South Africa and the United States are clearly different nations with distinct histories, geographies, and cultural mosaics.  At the same time, as the cases we explored today demonstrate, something keeps bringing us together.  When we turn on the TV or go to the movies here in Johannesburg, a lot of what we see was made in America.   

And Americans dance to DJ Zinhle, wear MaXhosa by  of Laduma Ngxokolo, read the books of Zakes Mda.  If you ask Americans to identify the most inspiring liberation struggle icon from the 20th century, many will say Rev. Dr. Martin Luther King, Jr.  But many Americans will also say Nelson Mandela. 

So, what is it?  What is this thing that somehow binds South Africans and Americans together?  I’ll tell you what I think: Freedom.  We are nations that were founded on the principle that every human is worthy of dignity and the opportunity to flourish and achieve their potential.  We are nations that have faced, and that continue to face, hateful concepts like racism, ethnic nationalism, and homophobia, among others.  And in the face of those struggles, we seek to define ourselves—as Dr. King said—by the content of our character.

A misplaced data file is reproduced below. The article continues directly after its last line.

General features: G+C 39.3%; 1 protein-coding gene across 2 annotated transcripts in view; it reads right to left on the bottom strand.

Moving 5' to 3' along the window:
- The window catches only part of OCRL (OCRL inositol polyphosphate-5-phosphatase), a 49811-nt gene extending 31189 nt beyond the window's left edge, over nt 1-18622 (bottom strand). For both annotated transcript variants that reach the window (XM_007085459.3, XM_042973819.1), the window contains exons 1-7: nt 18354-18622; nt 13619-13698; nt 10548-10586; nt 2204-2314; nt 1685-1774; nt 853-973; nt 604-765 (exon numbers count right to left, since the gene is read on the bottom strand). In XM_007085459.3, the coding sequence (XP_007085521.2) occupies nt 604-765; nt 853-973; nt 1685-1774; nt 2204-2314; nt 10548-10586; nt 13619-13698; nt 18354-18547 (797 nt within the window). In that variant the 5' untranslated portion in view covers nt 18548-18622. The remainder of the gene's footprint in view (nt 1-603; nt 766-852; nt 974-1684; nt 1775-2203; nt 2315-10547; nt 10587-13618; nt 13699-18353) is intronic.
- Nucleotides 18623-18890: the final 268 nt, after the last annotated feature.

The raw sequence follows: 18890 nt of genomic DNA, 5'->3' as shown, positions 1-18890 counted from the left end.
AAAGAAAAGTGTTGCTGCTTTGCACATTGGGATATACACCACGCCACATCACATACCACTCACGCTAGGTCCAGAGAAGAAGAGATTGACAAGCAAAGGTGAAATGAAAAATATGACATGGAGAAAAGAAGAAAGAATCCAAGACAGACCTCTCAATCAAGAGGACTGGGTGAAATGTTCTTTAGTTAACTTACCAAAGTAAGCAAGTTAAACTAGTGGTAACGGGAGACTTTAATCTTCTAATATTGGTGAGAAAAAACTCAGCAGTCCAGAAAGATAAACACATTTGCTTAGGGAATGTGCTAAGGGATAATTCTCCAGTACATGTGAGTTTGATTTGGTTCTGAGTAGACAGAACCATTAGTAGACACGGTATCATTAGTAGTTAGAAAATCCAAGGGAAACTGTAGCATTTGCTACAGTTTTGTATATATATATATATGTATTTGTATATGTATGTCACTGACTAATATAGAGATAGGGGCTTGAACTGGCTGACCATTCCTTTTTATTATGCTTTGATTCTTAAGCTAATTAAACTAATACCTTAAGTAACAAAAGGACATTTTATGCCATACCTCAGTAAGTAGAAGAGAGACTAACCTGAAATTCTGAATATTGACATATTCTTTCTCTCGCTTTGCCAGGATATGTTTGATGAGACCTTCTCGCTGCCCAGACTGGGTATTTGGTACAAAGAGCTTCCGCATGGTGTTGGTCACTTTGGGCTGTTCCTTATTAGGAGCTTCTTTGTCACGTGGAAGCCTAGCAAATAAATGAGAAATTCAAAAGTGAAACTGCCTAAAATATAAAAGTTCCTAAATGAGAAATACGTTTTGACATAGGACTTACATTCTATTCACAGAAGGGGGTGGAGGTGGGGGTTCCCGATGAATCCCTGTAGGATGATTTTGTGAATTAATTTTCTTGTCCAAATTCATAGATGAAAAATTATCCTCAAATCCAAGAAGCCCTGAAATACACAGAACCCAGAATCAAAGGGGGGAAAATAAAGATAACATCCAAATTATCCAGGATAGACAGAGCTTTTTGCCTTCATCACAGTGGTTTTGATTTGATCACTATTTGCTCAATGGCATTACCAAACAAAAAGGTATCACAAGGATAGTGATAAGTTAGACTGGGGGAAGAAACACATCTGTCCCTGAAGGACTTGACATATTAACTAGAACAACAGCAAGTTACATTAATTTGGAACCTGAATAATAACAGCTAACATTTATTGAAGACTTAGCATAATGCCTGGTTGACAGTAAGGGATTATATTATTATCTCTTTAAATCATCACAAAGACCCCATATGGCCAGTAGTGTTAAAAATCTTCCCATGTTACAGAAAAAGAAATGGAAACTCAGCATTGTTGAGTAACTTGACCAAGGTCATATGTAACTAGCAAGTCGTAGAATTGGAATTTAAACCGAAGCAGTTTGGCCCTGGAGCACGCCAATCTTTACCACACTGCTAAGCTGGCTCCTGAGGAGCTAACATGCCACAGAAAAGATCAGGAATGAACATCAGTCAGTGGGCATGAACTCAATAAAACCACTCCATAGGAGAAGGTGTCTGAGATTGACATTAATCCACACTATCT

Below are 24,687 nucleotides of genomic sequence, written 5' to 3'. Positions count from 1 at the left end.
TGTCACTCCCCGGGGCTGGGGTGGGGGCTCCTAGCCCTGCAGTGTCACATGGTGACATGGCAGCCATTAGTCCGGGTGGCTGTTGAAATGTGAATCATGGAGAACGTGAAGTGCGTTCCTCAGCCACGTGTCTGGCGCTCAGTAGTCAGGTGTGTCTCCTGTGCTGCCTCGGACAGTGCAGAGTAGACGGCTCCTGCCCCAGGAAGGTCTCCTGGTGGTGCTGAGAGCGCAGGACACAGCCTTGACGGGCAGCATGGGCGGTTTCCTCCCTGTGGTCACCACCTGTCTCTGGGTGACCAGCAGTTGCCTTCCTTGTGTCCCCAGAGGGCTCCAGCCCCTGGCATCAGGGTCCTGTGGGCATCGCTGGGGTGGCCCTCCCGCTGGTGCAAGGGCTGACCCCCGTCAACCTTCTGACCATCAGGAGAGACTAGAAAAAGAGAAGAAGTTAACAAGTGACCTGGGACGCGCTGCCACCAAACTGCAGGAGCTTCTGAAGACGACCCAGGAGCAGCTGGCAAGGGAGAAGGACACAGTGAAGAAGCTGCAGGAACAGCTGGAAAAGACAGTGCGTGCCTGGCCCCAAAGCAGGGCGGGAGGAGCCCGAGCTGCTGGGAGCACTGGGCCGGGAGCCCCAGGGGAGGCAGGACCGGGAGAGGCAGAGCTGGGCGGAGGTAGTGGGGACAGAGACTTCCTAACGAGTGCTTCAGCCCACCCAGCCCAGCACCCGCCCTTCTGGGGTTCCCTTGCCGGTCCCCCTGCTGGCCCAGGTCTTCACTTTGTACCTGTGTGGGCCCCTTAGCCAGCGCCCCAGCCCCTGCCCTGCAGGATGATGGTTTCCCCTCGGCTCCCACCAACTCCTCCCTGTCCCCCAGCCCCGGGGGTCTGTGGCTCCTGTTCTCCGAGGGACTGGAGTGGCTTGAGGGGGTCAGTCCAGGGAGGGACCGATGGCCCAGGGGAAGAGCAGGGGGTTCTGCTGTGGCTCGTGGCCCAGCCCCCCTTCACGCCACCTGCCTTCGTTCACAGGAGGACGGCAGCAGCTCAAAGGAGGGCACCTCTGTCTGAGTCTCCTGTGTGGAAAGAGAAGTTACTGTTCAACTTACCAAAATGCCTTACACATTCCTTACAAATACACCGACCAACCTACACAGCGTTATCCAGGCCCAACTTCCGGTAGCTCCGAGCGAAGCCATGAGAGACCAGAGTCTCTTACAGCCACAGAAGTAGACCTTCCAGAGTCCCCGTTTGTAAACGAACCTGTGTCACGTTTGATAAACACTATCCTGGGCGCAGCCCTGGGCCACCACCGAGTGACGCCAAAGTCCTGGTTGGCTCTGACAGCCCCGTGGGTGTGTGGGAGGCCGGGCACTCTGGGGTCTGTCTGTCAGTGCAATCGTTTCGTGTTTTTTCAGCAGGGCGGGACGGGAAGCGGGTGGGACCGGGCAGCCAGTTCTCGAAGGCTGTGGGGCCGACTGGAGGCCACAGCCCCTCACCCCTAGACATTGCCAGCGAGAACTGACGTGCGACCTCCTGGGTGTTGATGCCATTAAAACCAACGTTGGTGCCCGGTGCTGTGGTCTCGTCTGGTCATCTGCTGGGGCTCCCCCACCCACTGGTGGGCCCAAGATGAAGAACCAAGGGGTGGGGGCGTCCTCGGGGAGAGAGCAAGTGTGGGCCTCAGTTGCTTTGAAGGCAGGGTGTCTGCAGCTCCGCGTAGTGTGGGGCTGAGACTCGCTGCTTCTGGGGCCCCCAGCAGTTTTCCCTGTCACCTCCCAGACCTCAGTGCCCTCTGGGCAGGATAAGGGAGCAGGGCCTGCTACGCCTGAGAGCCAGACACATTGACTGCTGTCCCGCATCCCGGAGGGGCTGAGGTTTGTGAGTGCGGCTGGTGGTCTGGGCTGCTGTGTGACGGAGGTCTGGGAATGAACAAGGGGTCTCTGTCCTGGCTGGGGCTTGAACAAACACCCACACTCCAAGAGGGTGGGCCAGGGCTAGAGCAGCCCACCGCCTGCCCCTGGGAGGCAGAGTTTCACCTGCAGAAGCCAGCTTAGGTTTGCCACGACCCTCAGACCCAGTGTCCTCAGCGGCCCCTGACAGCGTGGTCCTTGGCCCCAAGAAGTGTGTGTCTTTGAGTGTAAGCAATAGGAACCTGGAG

Today, I would like to challenge us to remember all the individuals throughout our histories that have made our countries—and our planet—a better place.  Let’s emulate leaders like Simon Nkoli, and all the South African and American heroes before and him, as we lead our daily lives and strive to realize justice and equality. 

Now, I’m curious to hear what you think about these examples, our shared histories of fighting oppression, and our future as partners that continue to reinforce each other’s efforts to secure greater justice for all.  Thank you.